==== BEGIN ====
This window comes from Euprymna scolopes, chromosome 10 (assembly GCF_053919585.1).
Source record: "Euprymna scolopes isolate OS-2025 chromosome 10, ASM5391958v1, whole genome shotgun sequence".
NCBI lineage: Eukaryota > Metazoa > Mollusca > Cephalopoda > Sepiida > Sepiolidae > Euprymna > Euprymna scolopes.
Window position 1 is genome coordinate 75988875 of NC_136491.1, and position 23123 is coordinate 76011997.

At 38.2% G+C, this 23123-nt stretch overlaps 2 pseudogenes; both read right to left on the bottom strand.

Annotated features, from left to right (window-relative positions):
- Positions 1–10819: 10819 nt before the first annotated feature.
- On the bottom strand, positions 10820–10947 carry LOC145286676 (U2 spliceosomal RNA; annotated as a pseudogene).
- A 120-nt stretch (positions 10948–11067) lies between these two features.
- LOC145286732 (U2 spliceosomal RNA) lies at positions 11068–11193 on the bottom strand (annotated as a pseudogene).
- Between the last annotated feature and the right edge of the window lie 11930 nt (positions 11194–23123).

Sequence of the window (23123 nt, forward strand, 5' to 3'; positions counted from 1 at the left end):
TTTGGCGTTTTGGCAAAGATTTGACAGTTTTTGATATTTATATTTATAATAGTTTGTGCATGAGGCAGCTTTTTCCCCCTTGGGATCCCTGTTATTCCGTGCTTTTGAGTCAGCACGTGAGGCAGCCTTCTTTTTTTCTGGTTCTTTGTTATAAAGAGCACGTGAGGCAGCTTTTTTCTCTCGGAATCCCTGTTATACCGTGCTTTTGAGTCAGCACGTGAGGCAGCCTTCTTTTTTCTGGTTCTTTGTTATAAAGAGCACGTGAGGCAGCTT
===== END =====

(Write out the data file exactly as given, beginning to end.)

This window comes from Euprymna scolopes, chromosome 10 (assembly GCF_053919585.1).
Source record: "Euprymna scolopes isolate OS-2025 chromosome 10, ASM5391958v1, whole genome shotgun sequence".
NCBI lineage: Eukaryota > Metazoa > Mollusca > Cephalopoda > Sepiida > Sepiolidae > Euprymna > Euprymna scolopes.
Window position 1 is genome coordinate 75988875 of NC_136491.1, and position 23123 is coordinate 76011997.

At 38.2% G+C, this 23123-nt stretch overlaps 2 pseudogenes; both read right to left on the bottom strand.

Annotated features, from left to right (window-relative positions):
- Positions 1–10819: 10819 nt before the first annotated feature.
- On the bottom strand, positions 10820–10947 carry LOC145286676 (U2 spliceosomal RNA; annotated as a pseudogene).
- A 120-nt stretch (positions 10948–11067) lies between these two features.
- LOC145286732 (U2 spliceosomal RNA) lies at positions 11068–11193 on the bottom strand (annotated as a pseudogene).
- Between the last annotated feature and the right edge of the window lie 11930 nt (positions 11194–23123).

Sequence of the window (23123 nt, forward strand, 5' to 3'; positions counted from 1 at the left end):
TTTGGCGTTTTGGCAAAGATTTGACAGTTTTTGATATTTATATTTATAATAGTTTGTGCATGAGGCAGCTTTTTCCCCCTTGGGATCCCTGTTATTCCGTGCTTTTGAGTCAGCACGTGAGGCAGCCTTCTTTTTTTCTGGTTCTTTGTTATAAAGAGCACGTGAGGCAGCTTTTTTCTCTCGGAATCCCTGTTATACCGTGCTTTTGAGTCAGCACGTGAGGCAGCCTTCTTTTTTCTGGTTCTTTGTTATAAAGAGCACGTGAGGCAGCTT